The relationship that has been built over the decades between Hollywood and warfare is something that is either brilliantly wonderful or absolutely terrible. The successful pieces are the ones that depict as much reality as possible, leaving out the majority of the industries clichéd usage of exaggerated tales and abilities to fill the content. Since Saving Private Ryan premiered in 1998, films based around warfare have never been better. Kathryn Bigelow even took the industry to a new level with her superb creation of The Hurt Locker in 2008. Continuing these positive advancements comes Act of Valor.
Straying from the ordinary, this film stars active-duty Navy SEALs in a heroic story of contemporary global anti-terrorism. When the rescue of a kidnapped CIA operative brings insight into a deadly terrorist plot against the U.S., a team of Navy SEALs is dispatched on an international manhunt. As these soldiers race to stop the deadly plans that could kill thousands of Americans, they must also internally struggle with having a family, living a life, staying true to their country, all while doing their best to successfully complete their mission. Inspired by true events, Act of Valor brings audiences a brilliant juxtaposition of reality and warfare. The entire piece is centered around the realms of reality bringing the audience into the world of the elite combat forces. There are amazing scenes depicting the intensity these brave men must go through in a way never seen before on the big screen. Diving deep into the atmosphere of these secretive elite few, audiences are shown some of the most up to date equipment and strategies of battle used in the American combat forces.
When I heard about this film, I honestly did not think too much of it. I ignorantly assumed it would be a film of overwhelming fantasy — explosions, bad aim, useless villains, and unstoppable United States forces. Soon after the movie ended I realized how wrong I was. The film was better than I anticipated by a large amount. Yes, there were still some exaggerated attributes to the film dictating the story line, yet they were overall fairly subtle and not over dramatic.
The realistic nature arresting Act of Valor is what made the piece. The brilliance lied in the capturing of the actual details while recreating the intense situations these soldiers go through. It opened my mind to how bad-ass these guys really are. In one scene soldiers sneak up to retrieve a young woman held hostage. The soldiers lower themselves into the water and stealthily creep to an enemy who is standing on the dock yielding an automatic weapon. From a distance an American sniper scopes out the situation waiting for the right opportunity to kill his target. The scene cuts to the soldier in the water who begins to emerge; his hands slowly come out of the water and nothing else. Right when the viewer is anticipating what will happen the sniper shoots his target perfectly allowing for the villain to fall directly onto the soldiers meticulous hands in the water resulting in pure silence to conceal their kill. I thought that was one of the best scenes of the film. Rather than going out blazing every enemy in sight and handsomely rescuing the damsel in distress, the director portrayed the reality of this nature. The actors themselves were not the best when it came to the dialogue, yet when it came time for the action scenes these guys absolutely killed it; everything felt so real which allowed me to connect more to the film.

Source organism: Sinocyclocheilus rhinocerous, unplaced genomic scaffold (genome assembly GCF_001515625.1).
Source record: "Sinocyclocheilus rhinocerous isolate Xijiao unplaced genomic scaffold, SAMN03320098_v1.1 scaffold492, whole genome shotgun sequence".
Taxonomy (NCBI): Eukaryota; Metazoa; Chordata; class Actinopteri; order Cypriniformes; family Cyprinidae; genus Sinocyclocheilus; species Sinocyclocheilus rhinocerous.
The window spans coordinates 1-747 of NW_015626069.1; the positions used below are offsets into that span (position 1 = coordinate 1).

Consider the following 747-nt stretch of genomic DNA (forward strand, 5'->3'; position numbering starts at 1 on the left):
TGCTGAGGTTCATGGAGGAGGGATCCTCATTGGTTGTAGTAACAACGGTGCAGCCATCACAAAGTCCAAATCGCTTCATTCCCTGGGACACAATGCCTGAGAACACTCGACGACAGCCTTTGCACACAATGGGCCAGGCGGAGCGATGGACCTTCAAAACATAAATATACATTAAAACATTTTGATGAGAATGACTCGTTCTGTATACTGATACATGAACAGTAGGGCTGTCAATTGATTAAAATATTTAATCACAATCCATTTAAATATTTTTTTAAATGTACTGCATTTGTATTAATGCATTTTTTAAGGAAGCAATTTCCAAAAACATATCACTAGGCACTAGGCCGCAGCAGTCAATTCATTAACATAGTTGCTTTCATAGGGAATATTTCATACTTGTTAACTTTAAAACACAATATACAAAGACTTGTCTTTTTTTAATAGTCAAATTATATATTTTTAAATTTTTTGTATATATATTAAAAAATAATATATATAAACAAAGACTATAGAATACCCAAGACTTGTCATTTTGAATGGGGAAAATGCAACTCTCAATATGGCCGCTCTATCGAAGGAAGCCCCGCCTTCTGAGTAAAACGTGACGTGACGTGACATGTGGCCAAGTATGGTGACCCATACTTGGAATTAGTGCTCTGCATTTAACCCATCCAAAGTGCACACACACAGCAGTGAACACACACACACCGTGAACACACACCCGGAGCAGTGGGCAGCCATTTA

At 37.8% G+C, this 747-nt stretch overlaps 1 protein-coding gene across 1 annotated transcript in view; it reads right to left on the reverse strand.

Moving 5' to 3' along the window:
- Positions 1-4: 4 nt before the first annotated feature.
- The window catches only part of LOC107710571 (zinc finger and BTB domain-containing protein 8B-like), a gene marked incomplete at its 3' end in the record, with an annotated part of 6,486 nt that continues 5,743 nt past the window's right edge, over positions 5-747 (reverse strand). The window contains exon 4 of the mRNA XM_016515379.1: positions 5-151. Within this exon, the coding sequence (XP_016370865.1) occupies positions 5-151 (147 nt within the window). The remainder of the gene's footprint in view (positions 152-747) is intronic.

Upon viewing the film I was curious about the style of cinematography that would be used throughout. To my surprise I found it to be quite enjoyable and fairly unique. Since the ‘Go Pro’ camera’s introduction to the world of commercials, the film industry has also decided to take advantage of this awesome camera. In one scene the ‘Go Pro’, or a similar version was placed on the soldier giving the audience the point of view of the character. This usage of a camera to reveal a unique perspective has shown up more often in recent films. The astronomically successful film, The Avengers used a similar camera in a scene giving the insight of the viewer being inside a car during a battle sequence. These cameras give the viewers a different perspective, allowing them to get inside the action rather than just viewing it. Overall the film’s cinematography was well done.
Negative reviews for this film have mainly been directed to the acting. Act of Valor is not a film to feature acting stars or even actors who will win an Oscar. The point of this film is to unleash the reality that goes on in one of the most intense careers an individual can pursue. Portraying the reality of war was more important than finding actors that would present an award winning performance. I honestly thought the acting was brilliant in the sense that it felt genuine and real. The real world is full of imperfect people who are not trying to put on a superb performance for an audience and this is exactly what the film needed. Of course there are still influences from Hollywood such as a little more drama and fiction to the villains, but what big screen film does not have some impact from Hollywood? These guys did a good job and definitely contributed to the unique nature of this film.
Overall Score: 4/5
I thoroughly thought this film was underrated in the regards that it felt so genuine and realistic compared to the majority of war movies. The usage of these unpaid actors was brilliant; it aided highly to film’s overall tone and realism. From the story line to the cinematography, Act of Valor is a wonderful film for anyone who loves a great war film. If you are tired of the exaggerated action and unrealistic characters making up terrible films then stop watching them and check out Act of Valor because it will not disappoint.
‘ Act of Valor’ Movie Trailer